for a standard is that it will open the door for smaller companies to 
provide useful add-on products. Large budgets in this sector are 
allocated to the purchase of software packages and display devices, but 
these budgets are small compared to the leverage of mass-market devices, 
so a longer term objective is to encourage a situation were more 
technologies with mass-market cost leverage can be used.
3.2.4 Analysis

Given that this scenario involves interoperability between companies 
using disparate systems, XML is a natural choice due to its ubiquity and 
tool availability.

The main shortcoming of XML for this application is the expense incurred 
while converting floating point data to and from a character 
representation, as well as the extra size of some of these 
representations. Thus, the main requirement for this use case is the 
ability to represent sequences of floating point numbers in a binary 
format (as close to the native representation as possible), in order to 
facilitate efficient binding into programmatic objects (primarily, 
floating point arrays). In the example shown above, the header 
information would still have a textual representation (useful for any 
infoset-based processing), but the trace of floating point numbers would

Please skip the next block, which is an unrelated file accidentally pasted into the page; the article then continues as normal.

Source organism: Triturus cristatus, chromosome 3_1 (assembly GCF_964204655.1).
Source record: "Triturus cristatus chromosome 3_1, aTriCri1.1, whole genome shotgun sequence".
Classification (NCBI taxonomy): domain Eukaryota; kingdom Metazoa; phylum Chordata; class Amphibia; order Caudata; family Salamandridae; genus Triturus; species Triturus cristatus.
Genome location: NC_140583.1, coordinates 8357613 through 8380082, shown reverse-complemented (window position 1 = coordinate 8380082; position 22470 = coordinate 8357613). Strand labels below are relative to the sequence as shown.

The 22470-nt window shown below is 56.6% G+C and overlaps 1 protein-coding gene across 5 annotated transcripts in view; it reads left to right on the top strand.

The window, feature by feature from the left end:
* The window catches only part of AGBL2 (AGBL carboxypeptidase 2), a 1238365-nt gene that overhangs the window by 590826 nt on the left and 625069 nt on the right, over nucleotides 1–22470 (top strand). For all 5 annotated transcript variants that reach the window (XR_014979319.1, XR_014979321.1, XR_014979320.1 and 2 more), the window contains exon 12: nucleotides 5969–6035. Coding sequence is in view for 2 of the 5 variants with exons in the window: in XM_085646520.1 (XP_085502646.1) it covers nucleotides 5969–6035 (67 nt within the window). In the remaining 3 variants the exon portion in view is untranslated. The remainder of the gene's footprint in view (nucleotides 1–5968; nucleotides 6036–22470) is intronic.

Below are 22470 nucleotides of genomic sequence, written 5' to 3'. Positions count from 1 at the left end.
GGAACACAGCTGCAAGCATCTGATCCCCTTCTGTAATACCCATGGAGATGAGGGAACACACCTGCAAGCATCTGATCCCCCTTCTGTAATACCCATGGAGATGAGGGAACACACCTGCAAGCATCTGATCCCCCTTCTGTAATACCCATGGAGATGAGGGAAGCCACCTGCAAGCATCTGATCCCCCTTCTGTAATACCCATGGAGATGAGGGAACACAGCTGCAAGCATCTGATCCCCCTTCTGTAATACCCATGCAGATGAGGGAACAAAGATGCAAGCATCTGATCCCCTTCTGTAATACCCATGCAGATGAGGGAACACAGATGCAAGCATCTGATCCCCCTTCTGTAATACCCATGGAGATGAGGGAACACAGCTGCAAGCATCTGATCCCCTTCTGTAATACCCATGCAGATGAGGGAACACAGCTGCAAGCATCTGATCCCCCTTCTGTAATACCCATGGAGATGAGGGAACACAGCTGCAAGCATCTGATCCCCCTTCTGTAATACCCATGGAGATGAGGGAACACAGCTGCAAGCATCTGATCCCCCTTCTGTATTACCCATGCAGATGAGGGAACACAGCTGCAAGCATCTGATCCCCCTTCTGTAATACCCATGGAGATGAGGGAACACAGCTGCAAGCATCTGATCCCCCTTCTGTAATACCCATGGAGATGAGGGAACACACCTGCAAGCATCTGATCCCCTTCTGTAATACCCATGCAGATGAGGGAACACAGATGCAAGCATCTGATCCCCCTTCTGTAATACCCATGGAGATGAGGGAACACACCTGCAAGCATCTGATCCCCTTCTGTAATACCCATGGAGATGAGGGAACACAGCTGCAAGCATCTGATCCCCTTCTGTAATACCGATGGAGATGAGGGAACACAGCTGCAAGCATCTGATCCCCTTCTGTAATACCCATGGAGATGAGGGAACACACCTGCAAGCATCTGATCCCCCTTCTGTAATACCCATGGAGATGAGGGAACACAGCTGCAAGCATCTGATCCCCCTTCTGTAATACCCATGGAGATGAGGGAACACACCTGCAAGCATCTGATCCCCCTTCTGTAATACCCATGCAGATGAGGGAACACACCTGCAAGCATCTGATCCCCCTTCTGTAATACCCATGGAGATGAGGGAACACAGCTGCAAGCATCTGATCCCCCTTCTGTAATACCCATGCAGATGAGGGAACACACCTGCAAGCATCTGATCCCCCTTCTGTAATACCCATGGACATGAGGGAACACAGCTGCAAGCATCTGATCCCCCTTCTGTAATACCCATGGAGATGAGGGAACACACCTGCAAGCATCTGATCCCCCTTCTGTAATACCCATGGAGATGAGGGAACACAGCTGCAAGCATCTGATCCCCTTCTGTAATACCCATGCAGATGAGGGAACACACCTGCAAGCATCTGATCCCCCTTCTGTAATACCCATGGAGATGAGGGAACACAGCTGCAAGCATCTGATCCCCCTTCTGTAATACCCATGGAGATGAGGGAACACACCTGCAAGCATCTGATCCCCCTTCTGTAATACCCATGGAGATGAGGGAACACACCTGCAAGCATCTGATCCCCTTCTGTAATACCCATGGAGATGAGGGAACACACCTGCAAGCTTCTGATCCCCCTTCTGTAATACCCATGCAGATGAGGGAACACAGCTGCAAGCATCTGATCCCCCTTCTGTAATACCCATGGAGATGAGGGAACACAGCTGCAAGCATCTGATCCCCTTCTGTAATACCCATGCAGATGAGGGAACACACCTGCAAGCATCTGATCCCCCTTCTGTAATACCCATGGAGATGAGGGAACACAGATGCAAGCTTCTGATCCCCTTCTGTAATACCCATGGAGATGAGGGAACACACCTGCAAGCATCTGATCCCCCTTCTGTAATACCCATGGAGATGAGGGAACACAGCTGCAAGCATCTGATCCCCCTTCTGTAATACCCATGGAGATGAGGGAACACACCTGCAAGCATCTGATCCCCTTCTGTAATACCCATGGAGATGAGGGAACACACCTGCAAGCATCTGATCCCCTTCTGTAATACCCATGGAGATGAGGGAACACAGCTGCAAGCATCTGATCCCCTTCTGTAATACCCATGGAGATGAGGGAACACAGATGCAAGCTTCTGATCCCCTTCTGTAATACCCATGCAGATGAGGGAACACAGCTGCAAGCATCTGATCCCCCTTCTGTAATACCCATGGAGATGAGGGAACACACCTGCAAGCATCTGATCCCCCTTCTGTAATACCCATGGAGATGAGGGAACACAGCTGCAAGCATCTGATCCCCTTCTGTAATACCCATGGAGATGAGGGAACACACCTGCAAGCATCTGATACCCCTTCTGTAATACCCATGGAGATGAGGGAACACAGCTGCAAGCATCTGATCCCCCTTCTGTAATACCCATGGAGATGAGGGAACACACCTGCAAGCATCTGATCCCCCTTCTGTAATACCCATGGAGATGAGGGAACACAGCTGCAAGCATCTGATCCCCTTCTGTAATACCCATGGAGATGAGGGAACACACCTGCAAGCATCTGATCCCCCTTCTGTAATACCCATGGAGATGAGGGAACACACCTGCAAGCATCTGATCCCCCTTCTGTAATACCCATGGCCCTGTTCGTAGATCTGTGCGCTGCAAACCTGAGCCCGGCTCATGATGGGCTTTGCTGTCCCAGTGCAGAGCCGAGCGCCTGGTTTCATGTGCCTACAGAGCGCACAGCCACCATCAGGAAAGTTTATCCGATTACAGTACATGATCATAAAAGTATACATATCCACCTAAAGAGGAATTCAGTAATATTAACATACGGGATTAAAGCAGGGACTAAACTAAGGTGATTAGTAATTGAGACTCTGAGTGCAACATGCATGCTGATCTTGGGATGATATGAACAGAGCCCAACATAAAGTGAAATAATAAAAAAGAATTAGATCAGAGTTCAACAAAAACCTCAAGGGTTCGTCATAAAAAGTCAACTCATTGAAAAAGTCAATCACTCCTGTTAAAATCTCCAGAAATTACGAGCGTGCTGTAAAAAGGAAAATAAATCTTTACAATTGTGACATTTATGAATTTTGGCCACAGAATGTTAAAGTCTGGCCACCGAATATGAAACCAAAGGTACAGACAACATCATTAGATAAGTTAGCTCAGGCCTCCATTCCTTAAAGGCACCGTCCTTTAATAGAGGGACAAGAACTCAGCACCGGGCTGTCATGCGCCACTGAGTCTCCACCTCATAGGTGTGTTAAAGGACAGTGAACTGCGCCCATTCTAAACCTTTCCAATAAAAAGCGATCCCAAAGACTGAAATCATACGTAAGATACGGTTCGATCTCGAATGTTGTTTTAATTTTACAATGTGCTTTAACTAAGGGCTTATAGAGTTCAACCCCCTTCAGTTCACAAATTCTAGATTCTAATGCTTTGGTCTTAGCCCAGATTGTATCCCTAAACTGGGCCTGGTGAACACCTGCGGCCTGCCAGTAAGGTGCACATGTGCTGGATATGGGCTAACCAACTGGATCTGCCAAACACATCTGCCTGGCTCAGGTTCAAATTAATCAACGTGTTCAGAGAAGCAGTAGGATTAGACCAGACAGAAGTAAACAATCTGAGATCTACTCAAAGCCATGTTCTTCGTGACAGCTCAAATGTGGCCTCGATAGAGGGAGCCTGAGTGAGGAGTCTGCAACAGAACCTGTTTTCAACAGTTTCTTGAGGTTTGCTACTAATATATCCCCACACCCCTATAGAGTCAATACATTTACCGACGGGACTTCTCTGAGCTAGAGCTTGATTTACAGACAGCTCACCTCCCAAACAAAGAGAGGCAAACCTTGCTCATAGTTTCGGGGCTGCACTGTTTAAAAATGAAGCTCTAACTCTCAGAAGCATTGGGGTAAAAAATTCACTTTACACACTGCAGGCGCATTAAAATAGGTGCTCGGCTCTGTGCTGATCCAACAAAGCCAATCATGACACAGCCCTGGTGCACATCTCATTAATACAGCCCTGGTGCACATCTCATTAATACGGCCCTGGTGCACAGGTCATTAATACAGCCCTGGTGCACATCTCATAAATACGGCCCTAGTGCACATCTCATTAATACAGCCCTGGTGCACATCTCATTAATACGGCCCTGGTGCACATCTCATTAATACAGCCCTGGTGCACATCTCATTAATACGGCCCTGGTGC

appear as an opaque binary stream.

The format chosen to represent a floating point number must be platform 
independent, with tools supporting conversions to and from the 
appropriate native format. In practice, most operations involve moving 
data between machines with the same floating point formats, so the 
solution should not impose undue overhead on the most common situation 
in order to handle the less common ones.
3.2.5 Alternatives


Data Compression: One expert in this area has said, "For us, binary 
compression is probably not that important because transmission speeds 
are constantly improving. The additional time needed to compress and 
decompress seismic data would probably slow things down. We also place a 
greater value in the message structures than the transmission 
mechanics". Or, in more picturesque words, again from an expert in the 
field when asked about compressing seismic data, "Been there, done that, 
doesn't work, not interested". Bear in mind that this epigram 
encapsulates decades of experience and highly sophisticated R&D.

CORBA: There is, in fact, a CORBA-based integration platform currently 
deployed (although perhaps not widely) in this space. Without diving 
into technical details, it is clear that some companies would prefer an 
approach based on Web services.

XML Protocol Attachments: It is possible to represent seismic data 
control information in XML and to put the floating point arrays in a 
binary attachment using XOP. This data architecture is certainly viable, 
assuming that the issues involving floating point numbers are addressed, 
as evidenced by the fact that many of the proprietary vendor data 
formats work this way. It is, however, less flexible than the 
header-trace architecture described above, which is probably one reason 
why the latter is used in industry-wide seismic data standards (e.g. 
SEGY). Nonetheless, Web services that return data using XOP are an 
attractive alternative for dealing with seismic data.

3.2.6 References


Received on Thursday, 5 August 2004 10:27:44 GMT